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Uno mas: Deontay Wilder and Luis Ortiz do it again on Saturday

Written By | Nov 20, 2019
Deontay Wilder and Luis Ortiz greet fans at the MGM Grand Hotel in Las Vegas on their arrival this week. Photo: Ryan Hafey, Premier Boxing Champions

Deontay Wilder and Luis Ortiz greet fans at the MGM Grand Hotel in Las Vegas on their arrival this week. Photo: Ryan Hafey, Premier Boxing Champions

SAN DIEGO, Calif., November 20, 2019 – It’s heavyweight title fight week in Las Vegas, Nevada, an early Thanksgiving present for boxing fans. Fair warning, the main dish might be a little overcooked though still enjoyable.

No one will argue the first heavyweight championship fight between Deontay Wilder of Tuscaloosa, Alabama (41-0-1, 40 KOs) and Luiz Ortiz of Florida via Cuba (31-2, 26 KOs) in March 2018 was a thrill ride with several twists and turns before coming to an end.

Is it worth seeing again? Has the ride gotten boring overnight? Fans will find out on Saturday at the MGM Grand Garden Arena, with the bout airing as part of a Fox Pay Per View event starting at 9 p.m. ET/6 p.m. PT.

Sorting out the heavyweight division sweepstakes

Deontay Wilder and Luis Ortiz face off at their final news conference Wednesday in Las Vegas. Photo: Ryan Hafey, Premier Boxing Champions

Deontay Wilder and Luis Ortiz face off at their final news conference Wednesday in Las Vegas. Photo: Ryan Hafey, Premier Boxing Champions

“This is what it’s all about in the heavyweight division,” said Wilder. “The big boys. It’s the heavy hitters where one hit can end everything no matter how hard a person has worked, no matter how many weeks, how many months. One fight, one night, one blow can end it all. And we already know I’m the hardest hitter, probably in boxing history period. I’m coming to keep my title. November 23 will be a great moment and I can’t wait.”




“Wilder is the best heavyweight of this decade and until someone beats him, he will remain the top dog,” said Ortiz. “We have a different strategy in place that I believe will be the difference in this rematch. I have plans to end this fight before the final bell, but if we need to go the distance, I’m well prepared to take it all the way.”

Ortiz points out that everyone in the heavyweight division punches hard.  I’ve had 500 fights including my amateur fights. At heavyweight, everyone has power. Sometimes it feels like a horse is kicking you. Wilder has a lot of strength, but I’m going to show what I know and what I can do.

“Like I said before, and Deontay said too, this is not going 12 rounds. One of us is getting knocked out. I wish there were no bells between rounds so we could just keep going.”

“I’m the best in the world and I say it with confidence,” said Wilder. “With that being said, I have to give the fans what they’re hungry for. That’s exciting fights. The heavyweight division was in a dark place, but now it’s on fire and I must keep it going.”

Wilder: ‘I want to bless him’

The Alabama native wants to be the last man standing atop the division. Photo: Ryan Hafey, Premier Boxing Champions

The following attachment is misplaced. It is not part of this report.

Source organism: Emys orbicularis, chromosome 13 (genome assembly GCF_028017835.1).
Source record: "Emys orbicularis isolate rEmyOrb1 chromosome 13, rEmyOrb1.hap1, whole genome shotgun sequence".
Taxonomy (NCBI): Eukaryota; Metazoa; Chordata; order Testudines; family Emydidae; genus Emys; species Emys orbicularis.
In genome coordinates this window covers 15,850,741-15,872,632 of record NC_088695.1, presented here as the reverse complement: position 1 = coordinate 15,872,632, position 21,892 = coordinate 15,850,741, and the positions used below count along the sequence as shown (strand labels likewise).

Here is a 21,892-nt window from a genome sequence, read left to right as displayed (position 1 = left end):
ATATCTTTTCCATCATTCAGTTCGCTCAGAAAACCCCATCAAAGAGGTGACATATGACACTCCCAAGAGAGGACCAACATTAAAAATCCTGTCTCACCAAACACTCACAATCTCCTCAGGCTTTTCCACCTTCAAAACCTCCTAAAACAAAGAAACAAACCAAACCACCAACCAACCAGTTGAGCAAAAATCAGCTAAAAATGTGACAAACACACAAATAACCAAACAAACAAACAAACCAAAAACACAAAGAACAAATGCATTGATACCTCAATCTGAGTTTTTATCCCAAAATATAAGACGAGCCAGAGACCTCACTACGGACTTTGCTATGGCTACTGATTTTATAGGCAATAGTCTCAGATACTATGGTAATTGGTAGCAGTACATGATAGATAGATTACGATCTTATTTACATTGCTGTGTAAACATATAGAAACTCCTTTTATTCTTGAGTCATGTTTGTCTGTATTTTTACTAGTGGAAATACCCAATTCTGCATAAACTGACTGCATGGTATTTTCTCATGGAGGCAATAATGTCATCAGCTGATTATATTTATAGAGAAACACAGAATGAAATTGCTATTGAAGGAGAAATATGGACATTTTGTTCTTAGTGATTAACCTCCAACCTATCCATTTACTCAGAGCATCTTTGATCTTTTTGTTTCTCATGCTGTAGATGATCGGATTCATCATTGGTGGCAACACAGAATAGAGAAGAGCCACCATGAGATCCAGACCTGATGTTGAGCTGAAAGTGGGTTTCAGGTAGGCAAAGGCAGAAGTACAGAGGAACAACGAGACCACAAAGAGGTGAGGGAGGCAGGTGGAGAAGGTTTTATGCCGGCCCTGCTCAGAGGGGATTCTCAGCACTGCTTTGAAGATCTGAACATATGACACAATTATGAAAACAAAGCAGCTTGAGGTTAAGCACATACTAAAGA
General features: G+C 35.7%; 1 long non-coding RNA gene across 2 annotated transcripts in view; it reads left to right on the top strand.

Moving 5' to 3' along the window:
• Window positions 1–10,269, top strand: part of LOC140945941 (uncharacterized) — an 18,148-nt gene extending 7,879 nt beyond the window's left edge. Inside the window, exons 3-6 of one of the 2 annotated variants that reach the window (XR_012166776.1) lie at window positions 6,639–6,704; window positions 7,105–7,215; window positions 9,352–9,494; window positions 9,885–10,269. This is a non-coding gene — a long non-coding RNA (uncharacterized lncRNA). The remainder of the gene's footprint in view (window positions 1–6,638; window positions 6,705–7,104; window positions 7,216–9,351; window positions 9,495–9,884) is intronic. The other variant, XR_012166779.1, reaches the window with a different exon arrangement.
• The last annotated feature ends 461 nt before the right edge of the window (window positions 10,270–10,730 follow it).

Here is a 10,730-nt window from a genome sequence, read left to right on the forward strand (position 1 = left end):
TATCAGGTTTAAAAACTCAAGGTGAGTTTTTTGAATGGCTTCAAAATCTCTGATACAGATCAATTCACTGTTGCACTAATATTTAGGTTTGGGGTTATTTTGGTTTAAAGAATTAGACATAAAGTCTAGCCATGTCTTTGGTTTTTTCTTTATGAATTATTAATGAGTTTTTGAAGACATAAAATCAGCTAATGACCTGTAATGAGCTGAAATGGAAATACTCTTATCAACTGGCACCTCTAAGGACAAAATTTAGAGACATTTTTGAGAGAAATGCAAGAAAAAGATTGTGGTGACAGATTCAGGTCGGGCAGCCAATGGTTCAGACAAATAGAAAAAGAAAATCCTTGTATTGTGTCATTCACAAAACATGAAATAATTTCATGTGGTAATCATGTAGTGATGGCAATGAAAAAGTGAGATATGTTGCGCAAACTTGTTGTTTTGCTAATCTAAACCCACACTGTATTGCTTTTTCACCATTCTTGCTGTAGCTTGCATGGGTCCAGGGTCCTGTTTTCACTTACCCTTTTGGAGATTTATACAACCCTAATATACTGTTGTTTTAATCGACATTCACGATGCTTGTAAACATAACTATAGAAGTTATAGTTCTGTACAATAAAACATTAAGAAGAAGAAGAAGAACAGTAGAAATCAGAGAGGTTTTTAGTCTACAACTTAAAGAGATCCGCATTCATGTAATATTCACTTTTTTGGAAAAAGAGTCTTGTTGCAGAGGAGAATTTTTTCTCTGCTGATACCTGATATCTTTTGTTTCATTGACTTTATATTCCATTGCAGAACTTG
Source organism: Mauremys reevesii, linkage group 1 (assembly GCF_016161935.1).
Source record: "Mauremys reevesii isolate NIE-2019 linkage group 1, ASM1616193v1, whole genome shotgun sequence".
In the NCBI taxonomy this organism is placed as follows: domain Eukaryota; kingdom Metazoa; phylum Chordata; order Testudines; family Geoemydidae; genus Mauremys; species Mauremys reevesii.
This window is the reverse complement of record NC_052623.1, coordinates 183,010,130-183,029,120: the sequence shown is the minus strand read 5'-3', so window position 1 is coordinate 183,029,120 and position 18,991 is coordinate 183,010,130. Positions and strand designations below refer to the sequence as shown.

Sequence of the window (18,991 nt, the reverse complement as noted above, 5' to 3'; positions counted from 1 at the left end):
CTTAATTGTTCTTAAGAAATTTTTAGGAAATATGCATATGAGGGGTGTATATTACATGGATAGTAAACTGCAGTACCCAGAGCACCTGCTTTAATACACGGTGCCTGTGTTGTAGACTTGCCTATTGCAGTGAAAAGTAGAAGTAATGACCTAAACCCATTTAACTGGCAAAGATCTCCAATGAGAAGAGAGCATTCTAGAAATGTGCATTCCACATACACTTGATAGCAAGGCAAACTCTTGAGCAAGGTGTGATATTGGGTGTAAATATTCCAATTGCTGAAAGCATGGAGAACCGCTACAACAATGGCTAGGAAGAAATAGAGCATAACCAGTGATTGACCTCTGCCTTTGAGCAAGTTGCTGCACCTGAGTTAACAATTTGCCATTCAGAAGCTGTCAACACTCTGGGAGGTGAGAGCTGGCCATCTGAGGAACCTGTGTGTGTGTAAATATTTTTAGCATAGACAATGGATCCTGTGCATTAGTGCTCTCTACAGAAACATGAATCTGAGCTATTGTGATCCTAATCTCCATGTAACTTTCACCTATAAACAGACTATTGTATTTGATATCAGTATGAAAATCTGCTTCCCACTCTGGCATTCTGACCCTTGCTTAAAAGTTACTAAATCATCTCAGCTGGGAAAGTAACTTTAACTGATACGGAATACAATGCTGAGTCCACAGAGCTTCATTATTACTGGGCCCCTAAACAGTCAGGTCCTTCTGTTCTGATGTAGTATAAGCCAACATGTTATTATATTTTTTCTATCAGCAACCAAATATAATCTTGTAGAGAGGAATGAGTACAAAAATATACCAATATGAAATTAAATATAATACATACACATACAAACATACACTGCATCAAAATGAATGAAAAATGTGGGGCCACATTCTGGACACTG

The Alabama native wants to be the last man standing atop the division. Photo: Ryan Hafey, Premier Boxing Champions

In the first meeting, Wilder dropped Ortiz in the fifth round. Ortiz gathered himself and returned fire in the ninth round. Wilder barely avoided the same fate. Wilder turned the fight back in his favor and used the equalizer weapon, AKA his right hand, to stop Ortiz, sealing his seventh successful defense of his WBC World Heavyweight title.

Since then, Wilder one-upped himself on the big drama show scale with another wildly entertaining, unpredictable fight against Tyson Fury. No one can begrudge Wilder his easier outing against Dominic Breazeale in May, needing just one minute to send the Californian back to the dressing room.

Wilder needed to find a dance partner to stay active and remind fans he’s in the mix. With several other players waiting just offstage, it seemed like there were many worthwhile options from aging warhorse Alexander Povetkin to perennial opponent Joseph Parker, to ambitious contender Adam Kownacki, even Bulgarian Kubrat Pulev. What a shame Oleksandr Usyk. Filip Hrgovic, and Joe Joyce aren’t quite ready to rumble.

So, Ortiz got the nod. Wilder says he granted the Cuban a rematch in part because he deserved a second chance, and because of their shared affinity as fathers with daughters both facing medical challenges.

“Ortiz has a family. I grew a great bond with Ortiz the first time with his child and my child, as she was born with a disorder as well,” said Wilder. “So I know personally how hard it is and how much it takes to take care of a child with a disorder. It takes a lot of money and it takes a lot of care and I grew a great bond with him.

“I have seen him as one of the top guys in the heavyweight division and I want to bless him. You need money to support them and I wanted to bless him again for not only for him being a great warrior, one of the best in the world, but also for his family. I wanted to bless his family and put him on pay-per-view,” explained Wilder.